Zhao Xi (simplified Chinese: 赵憙; traditional Chinese: 趙憙; pinyin: Zhào Xǐ; 4-80 CE), courtesy name Boyang (simplified Chinese: 伯阳; traditional Chinese: 伯陽; pinyin: Bóyáng), was a politician who lived in the early Eastern Han Dynasty.
Zhao Xi was born in Wan, Nanyang Commandery (present-day Nanyang, Henan). At a young age, he was known for his integrity. When Zhao Xi was 15, his elder cousin, who had no son, was murdered. Zhao Xi harboured the thought of avenging his cousin, so he brought a group of people with him to confront his cousin's killer. The murderer was ill, and Zhao Xi felt that it was inhumane to kill him at that time, so he spared him. When the killer had recovered, he bound himself and came to plead with Zhao Xi. However, Zhao Xi refused to meet him and had him killed.
Service under Gengshi Emperor
In 9 CE, Wang Mang usurped the throne of the Western Han Dynasty and declared himself emperor of the Xin Dynasty. By 23 CE, several revolts had broken out throughout China due to Wang Mang's incompetent rule. Around the time, Liu Xuan, a descendant of the Han imperial clan, was proclaimed "Gengshi Emperor" by rebels aiming to restore the Han Dynasty. Gengshi's forces were attacking Wuyin (舞陰), a city controlled by a certain Li family. Gengshi heard that Zhao Xi had some influence over the Li family, so he invited Zhao to help him persuade the Lis to surrender. When Gengshi met Zhao Xi, he saw that the latter was merely a youth, so he viewed Zhao Xi lightly. When Zhao Xi arrived in Wuyin, the Li family surrendered on their own accord, and Gengshi Emperor granted Zhao Xi the title of "Lieutenant General of Five Mights" (五威偏將軍) for his achievement.
Zhao Xi was injured when he fought in the Battle of Kunyang against the Xin Dynasty, and later received the title of "Marquis Yonggong" (勇功侯). In 25 CE, Gengshi Emperor was defeated and killed by the Chimei, another rebel movement. Zhao Xi protected Gengshi and his subjects, along with their families, and led them through Wu Pass to safety. He instructed young women to smear dirt and mud on their faces to avoid being violated by the rebels if the latter caught up with them.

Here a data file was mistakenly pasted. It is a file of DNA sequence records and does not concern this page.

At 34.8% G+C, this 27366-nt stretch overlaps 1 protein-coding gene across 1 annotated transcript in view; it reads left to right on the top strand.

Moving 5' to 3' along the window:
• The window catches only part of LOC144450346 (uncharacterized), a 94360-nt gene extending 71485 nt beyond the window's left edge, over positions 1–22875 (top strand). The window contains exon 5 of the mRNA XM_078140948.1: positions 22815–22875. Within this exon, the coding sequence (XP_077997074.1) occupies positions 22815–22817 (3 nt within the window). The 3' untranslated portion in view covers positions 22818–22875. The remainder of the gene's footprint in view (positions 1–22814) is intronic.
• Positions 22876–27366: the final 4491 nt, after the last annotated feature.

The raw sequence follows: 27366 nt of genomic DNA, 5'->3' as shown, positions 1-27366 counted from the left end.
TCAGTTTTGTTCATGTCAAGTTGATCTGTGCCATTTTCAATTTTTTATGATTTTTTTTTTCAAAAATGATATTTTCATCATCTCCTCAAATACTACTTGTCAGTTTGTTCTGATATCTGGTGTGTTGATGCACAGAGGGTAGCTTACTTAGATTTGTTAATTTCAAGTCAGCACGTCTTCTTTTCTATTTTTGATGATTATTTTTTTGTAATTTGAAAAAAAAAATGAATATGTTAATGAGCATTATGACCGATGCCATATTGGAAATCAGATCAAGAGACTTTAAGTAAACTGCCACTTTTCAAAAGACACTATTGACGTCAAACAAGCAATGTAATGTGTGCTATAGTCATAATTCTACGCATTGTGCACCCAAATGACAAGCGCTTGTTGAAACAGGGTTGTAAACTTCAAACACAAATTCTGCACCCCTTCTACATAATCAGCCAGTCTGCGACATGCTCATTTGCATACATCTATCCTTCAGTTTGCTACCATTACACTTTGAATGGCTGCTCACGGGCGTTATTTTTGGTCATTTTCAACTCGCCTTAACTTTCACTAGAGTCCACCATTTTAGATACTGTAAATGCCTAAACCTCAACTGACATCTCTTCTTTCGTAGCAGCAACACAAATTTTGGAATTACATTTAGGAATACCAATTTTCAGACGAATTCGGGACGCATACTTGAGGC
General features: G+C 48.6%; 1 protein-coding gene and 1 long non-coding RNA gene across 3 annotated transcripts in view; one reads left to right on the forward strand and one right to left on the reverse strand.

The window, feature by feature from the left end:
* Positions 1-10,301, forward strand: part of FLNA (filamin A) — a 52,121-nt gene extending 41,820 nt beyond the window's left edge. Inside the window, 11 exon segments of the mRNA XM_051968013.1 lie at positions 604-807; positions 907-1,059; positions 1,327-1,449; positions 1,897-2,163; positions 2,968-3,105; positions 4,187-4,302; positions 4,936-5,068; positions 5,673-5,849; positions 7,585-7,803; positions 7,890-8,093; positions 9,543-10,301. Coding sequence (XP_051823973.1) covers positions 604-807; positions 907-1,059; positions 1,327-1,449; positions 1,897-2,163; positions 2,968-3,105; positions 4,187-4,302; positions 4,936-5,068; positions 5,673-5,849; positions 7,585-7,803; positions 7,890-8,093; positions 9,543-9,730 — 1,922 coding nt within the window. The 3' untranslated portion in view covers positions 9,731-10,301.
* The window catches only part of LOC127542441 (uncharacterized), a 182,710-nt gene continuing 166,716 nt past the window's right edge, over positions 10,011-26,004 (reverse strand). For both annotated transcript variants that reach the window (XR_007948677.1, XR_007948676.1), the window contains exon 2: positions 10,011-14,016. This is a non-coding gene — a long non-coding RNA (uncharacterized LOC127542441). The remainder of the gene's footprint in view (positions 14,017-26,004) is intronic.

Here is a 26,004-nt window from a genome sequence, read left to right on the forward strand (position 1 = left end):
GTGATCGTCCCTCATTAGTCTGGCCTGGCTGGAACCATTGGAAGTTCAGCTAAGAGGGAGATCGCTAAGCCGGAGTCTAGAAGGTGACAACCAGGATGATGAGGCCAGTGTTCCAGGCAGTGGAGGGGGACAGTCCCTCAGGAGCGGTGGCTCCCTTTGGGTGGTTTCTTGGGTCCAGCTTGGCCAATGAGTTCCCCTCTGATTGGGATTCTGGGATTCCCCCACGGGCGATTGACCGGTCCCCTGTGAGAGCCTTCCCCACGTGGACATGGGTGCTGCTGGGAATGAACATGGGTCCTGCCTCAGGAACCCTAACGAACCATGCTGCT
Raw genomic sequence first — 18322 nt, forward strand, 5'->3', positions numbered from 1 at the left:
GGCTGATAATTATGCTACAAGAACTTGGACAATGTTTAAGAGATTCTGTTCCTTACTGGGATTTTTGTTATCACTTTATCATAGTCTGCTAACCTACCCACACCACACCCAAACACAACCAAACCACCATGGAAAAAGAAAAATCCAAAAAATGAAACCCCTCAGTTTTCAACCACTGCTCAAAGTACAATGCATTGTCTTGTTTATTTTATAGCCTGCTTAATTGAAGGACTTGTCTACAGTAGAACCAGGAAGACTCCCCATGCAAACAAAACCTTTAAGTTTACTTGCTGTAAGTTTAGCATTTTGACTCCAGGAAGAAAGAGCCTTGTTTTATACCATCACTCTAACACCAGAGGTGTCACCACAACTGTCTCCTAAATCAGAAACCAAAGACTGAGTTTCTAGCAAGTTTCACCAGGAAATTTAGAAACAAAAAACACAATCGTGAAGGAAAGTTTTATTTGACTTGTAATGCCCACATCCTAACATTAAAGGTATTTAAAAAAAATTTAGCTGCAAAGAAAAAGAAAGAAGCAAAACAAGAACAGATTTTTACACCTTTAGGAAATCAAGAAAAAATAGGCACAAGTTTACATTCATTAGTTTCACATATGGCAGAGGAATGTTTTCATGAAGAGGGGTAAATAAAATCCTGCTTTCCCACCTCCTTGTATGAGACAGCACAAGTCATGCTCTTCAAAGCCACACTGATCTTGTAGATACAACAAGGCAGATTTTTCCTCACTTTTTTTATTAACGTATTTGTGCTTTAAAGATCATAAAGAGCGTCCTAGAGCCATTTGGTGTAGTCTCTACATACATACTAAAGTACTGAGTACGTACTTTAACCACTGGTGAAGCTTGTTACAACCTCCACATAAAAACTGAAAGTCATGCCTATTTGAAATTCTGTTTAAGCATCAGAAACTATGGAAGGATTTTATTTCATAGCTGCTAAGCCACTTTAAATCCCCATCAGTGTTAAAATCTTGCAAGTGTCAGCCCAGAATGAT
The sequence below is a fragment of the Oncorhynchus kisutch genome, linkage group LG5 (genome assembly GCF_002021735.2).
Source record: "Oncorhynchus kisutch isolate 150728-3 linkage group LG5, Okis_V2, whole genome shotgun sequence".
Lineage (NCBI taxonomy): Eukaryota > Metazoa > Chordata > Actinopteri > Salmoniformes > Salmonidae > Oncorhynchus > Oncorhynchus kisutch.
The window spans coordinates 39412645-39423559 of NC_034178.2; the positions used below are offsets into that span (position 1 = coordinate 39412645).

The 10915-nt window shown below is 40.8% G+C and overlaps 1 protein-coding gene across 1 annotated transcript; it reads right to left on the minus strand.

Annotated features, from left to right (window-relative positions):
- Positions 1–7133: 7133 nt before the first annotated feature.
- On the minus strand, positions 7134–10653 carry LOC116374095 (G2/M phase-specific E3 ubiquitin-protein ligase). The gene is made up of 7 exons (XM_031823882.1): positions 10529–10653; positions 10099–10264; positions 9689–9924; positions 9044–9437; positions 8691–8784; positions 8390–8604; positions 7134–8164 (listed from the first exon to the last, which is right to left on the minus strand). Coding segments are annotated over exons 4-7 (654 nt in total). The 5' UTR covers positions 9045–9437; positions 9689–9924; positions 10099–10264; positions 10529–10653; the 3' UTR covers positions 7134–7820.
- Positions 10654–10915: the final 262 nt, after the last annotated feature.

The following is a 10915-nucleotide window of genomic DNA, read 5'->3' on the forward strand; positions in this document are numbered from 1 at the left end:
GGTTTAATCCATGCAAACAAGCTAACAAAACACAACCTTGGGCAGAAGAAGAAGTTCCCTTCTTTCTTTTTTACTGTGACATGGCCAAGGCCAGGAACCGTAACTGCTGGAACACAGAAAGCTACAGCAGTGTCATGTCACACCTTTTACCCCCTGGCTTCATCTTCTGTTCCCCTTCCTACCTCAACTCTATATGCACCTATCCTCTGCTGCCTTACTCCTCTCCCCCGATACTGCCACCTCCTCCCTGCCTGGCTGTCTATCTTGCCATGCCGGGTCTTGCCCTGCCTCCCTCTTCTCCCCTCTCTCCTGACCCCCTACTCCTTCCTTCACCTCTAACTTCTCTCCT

Service under Emperor Guangwu
Gengshi Emperor was succeeded by Liu Xiu, who became known as Emperor Guangwu of the Eastern Han Dynasty. When Deng Feng (鄧奉), one of Guangwu's subjects, betrayed his lord, Zhao Xi wrote a letter to Deng to reprimand him. When the situation in China had become more stable, Emperor Guangwu appointed Zhao Xi as Marquis-Chancellor of Jianyang (簡陽侯相) and Marquis-Chancellor of Pinglin (平林侯相).
In 41 CE, when Zhao Xi was in office as Prefect of Huai County (懷縣), he punished a wealthy landlord Li Zichun and his two grandsons for violating the law. Not long later, he was reassigned to be the Administrator of Pingyuan (平原). In 50 CE, the women whom Zhao Xi saved at Wu Pass 25 years ago praised him, so Emperor Guangwu summoned him to the imperial court and commissioned him as Minister Coachman (太僕). A year later, Zhao Xi was promoted to Grand Commandant (太尉), received the title of a "Secondary Marquis" (關內侯), and was tasked with inspecting the border. In 56 CE, he accompanied Emperor Guangwu to attend a fengshan (封禪) ceremony at Mount Tai.
Service under Emperor Ming
Emperor Guangwu died in 57 CE. In his final edict, he ordered Zhao Xi to assist his successor, Emperor Ming. In 58 CE, Emperor Ming named Zhao Xi "Marquis of Jiexiang" (節鄉侯). In the spring of 60 CE, Zhao Xi was stripped off his post of Grand Commandant for making an erroneous report on Xue Xiu (薛脩), the chancellor of Zhongshan (中山). In winter that year he replaced Dou Rong (竇融) as Minister of the Guards (衛尉). In 65 CE, he took over Yu Yan (虞延) and served as acting-Grand Commandant. When his mother died of illness, Zhao Xi returned home to mourn, and Emperor Ming attempted to persuade him to remain in court.
Service under Emperor Zhang
During the reign of Emperor Ming's successor Emperor Zhang, Zhao Xi was promoted to Grand Tutor (太傅) and oversaw affairs in the imperial secretariat.
Zhao Xi died of illness in 80 CE, during Emperor Zhang's reign, at the age of 84. He was granted a posthumous title, "Marquis Zheng" (正侯).